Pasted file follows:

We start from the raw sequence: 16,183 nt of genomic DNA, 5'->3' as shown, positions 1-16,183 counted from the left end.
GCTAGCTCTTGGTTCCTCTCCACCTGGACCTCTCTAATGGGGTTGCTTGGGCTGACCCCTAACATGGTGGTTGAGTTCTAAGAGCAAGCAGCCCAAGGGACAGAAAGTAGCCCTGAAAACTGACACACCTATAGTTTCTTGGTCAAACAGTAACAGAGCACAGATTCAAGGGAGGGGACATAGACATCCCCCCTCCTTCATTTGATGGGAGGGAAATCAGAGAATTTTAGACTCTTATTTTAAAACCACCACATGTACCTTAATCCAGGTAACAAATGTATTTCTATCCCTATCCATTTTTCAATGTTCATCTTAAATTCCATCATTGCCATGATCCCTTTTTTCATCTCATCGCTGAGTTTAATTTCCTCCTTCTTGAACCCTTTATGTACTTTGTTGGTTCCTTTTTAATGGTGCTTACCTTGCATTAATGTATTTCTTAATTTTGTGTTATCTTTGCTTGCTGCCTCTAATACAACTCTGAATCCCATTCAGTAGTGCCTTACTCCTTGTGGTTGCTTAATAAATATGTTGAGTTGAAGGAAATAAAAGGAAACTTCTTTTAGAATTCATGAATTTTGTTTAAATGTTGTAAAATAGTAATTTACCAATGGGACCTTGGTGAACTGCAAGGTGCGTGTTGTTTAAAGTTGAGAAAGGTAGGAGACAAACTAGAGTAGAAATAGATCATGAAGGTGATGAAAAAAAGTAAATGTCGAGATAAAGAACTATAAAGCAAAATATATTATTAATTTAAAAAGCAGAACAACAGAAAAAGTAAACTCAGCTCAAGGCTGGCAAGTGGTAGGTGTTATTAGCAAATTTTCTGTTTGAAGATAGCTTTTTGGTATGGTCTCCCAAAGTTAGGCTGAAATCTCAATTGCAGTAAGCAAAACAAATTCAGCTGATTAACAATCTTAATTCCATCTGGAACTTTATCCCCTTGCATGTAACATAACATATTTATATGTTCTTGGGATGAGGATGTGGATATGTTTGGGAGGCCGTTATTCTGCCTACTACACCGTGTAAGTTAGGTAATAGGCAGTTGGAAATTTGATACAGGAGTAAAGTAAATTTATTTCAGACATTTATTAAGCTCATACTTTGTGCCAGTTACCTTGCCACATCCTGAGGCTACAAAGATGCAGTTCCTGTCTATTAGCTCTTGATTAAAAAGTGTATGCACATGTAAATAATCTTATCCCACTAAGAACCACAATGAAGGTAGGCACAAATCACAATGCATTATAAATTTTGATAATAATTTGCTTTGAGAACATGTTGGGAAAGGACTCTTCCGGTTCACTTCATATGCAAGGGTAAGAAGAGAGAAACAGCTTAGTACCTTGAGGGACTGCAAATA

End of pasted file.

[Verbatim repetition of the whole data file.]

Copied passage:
We start from the raw sequence: 16,183 nt of genomic DNA, 5'->3' as shown, positions 1-16,183 counted from the left end.
GCTAGCTCTTGGTTCCTCTCCACCTGGACCTCTCTAATGGGGTTGCTTGGGCTGACCCCTAACATGGTGGTTGAGTTCTAAGAGCAAGCAGCCCAAGGGACAGAAAGTAGCCCTGAAAACTGACACACCTATAGTTTCTTGGTCAAACAGTAACAGAGCACAGATTCAAGGGAGGGGACATAGACATCCCCCCTCCTTCATTTGATGGGAGGGAAATCAGAGAATTTTAGACTCTTATTTTAAAACCACCACATGTACCTTAATCCAGGTAACAAATGTATTTCTATCCCTATCCATTTTTCAATGTTCATCTTAAATTCCATCATTGCCATGATCCCTTTTTTCATCTCATCGCTGAGTTTAATTTCCTCCTTCTTGAACCCTTTATGTACTTTGTTGGTTCCTTTTTAATGGTGCTTACCTTGCATTAATGTATTTCTTAATTTTGTGTTATCTTTGCTTGCTGCCTCTAATACAACTCTGAATCCCATTCAGTAGTGCCTTACTCCTTGTGGTTGCTTAATAAATATGTTGAGTTGAAGGAAATAAAAGGAAACTTCTTTTAGAATTCATGAATTTTGTTTAAATGTTGTAAAATAGTAATTTACCAATGGGACCTTGGTGAACTGCAAGGTGCGTGTTGTTTAAAGTTGAGAAAGGTAGGAGACAAACTAGAGTAGAAATAGATCATGAAGGTGATGAAAAAAAGTAAATGTCGAGATAAAGAACTATAAAGCAAAATATATTATTAATTTAAAAAGCAGAACAACAGAAAAAGTAAACTCAGCTCAAGGCTGGCAAGTGGTAGGTGTTATTAGCAAATTTTCTGTTTGAAGATAGCTTTTTGGTATGGTCTCCCAAAGTTAGGCTGAAATCTCAATTGCAGTAAGCAAAACAAATTCAGCTGATTAACAATCTTAATTCCATCTGGAACTTTATCCCCTTGCATGTAACATAACATATTTATATGTTCTTGGGATGAGGATGTGGATATGTTTGGGAGGCCGTTATTCTGCCTACTACACCGTGTAAGTTAGGTAATAGGCAGTTGGAAATTTGATACAGGAGTAAAGTAAATTTATTTCAGACATTTATTAAGCTCATACTTTGTGCCAGTTACCTTGCCACATCCTGAGGCTACAAAGATGCAGTTCCTGTCTATTAGCTCTTGATTAAAAAGTGTATGCACATGTAAATAATCTTATCCCACTAAGAACCACAATGAAGGTAGGCACAAATCACAATGCATTATAAATTTTGATAATAATTTGCTTTGAGAACATGTTGGGAAAGGACTCTTCCGGTTCACTTCATATGCAAGGGTAAGAAGAGAGAAACAGCTTAGTACCTTGAGGGACTGCAAATA